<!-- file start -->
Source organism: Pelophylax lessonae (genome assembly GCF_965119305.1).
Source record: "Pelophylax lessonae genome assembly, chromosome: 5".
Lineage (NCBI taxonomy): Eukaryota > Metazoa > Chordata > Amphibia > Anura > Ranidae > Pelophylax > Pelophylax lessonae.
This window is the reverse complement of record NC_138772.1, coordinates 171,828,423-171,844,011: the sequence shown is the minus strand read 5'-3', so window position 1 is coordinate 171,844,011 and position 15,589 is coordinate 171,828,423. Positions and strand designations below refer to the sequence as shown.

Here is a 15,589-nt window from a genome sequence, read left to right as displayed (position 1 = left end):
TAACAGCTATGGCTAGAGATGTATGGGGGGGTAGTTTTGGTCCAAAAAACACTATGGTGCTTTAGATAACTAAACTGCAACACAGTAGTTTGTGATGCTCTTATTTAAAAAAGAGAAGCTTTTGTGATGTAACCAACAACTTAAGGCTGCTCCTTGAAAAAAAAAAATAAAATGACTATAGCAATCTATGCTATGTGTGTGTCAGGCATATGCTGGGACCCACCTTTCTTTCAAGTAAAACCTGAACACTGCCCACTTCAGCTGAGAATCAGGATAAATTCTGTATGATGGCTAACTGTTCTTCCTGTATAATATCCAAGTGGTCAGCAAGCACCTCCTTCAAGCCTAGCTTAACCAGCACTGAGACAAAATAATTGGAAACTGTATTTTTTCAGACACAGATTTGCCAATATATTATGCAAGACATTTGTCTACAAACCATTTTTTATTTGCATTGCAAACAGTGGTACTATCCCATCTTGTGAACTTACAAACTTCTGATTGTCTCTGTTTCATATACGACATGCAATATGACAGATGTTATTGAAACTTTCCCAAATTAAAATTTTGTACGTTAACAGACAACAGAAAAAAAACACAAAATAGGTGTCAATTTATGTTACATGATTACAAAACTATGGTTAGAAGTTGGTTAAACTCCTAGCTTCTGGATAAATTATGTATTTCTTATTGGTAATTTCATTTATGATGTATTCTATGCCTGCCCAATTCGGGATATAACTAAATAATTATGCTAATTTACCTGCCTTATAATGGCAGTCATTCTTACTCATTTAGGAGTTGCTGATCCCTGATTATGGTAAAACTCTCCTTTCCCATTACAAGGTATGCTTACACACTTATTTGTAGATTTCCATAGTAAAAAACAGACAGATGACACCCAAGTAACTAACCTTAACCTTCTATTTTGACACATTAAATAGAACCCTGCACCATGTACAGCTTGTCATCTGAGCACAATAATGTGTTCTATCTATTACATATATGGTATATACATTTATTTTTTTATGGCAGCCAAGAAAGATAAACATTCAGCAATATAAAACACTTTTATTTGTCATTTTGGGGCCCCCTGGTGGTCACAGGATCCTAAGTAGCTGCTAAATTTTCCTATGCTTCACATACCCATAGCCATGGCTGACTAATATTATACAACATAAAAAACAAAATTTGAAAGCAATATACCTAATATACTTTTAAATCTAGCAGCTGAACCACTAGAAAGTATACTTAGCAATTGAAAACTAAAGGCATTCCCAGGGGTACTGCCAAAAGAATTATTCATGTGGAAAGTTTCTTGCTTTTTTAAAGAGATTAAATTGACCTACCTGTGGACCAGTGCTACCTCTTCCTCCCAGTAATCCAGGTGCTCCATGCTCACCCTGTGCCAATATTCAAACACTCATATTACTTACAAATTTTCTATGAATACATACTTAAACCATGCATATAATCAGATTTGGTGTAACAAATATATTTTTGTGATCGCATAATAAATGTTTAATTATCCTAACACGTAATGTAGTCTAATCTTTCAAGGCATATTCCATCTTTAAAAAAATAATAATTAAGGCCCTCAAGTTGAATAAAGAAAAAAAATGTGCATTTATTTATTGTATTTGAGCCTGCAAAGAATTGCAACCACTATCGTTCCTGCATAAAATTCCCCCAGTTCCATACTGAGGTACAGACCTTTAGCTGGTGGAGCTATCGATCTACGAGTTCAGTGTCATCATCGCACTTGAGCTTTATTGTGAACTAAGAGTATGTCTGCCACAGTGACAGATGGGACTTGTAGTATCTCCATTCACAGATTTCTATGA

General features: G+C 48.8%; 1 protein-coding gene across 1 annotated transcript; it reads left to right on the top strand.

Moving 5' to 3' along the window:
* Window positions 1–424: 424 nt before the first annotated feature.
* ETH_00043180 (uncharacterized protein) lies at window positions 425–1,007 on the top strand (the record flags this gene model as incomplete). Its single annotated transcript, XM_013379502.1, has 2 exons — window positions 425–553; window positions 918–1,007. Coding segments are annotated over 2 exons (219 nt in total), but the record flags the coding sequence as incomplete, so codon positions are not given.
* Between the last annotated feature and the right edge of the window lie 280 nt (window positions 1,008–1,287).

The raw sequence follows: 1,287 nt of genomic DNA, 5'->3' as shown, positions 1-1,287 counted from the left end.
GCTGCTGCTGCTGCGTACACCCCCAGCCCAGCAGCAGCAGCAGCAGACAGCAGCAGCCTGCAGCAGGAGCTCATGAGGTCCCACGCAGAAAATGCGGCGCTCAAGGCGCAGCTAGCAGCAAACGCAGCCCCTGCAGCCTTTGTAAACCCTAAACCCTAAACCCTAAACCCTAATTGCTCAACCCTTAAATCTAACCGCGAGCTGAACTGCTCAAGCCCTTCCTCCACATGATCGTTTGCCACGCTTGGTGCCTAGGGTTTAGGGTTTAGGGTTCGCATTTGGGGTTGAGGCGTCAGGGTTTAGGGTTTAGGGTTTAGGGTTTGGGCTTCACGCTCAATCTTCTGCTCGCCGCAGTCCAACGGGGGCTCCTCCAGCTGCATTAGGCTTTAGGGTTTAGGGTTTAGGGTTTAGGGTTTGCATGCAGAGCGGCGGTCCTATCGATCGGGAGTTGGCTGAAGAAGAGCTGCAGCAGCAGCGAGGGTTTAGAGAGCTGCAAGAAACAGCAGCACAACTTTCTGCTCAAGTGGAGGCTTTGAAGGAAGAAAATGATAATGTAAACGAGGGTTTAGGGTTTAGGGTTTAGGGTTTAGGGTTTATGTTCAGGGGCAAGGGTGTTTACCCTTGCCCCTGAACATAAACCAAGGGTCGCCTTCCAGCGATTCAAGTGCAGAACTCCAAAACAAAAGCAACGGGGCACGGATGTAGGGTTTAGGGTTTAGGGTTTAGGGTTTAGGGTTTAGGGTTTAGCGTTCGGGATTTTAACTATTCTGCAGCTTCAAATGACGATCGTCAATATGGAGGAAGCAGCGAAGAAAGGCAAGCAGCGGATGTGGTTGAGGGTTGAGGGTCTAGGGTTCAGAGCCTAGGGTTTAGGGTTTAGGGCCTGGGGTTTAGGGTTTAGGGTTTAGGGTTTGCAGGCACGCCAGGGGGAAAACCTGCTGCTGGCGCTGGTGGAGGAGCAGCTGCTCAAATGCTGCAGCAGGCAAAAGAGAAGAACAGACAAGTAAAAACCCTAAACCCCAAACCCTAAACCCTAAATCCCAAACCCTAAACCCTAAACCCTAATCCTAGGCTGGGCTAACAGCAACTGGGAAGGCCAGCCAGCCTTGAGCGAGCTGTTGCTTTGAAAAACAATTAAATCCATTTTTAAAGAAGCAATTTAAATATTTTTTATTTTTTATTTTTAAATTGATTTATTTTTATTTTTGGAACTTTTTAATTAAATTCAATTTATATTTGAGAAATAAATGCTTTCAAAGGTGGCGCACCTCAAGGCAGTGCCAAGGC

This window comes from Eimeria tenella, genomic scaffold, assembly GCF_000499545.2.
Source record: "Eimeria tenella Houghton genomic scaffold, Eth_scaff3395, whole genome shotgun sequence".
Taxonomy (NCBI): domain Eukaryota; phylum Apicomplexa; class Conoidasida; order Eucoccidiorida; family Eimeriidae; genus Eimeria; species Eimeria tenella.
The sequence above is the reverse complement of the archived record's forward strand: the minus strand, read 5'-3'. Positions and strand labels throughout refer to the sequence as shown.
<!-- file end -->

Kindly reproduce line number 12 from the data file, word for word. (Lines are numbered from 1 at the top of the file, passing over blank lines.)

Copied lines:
The raw sequence follows: 1,287 nt of genomic DNA, 5'->3' as shown, positions 1-1,287 counted from the left end.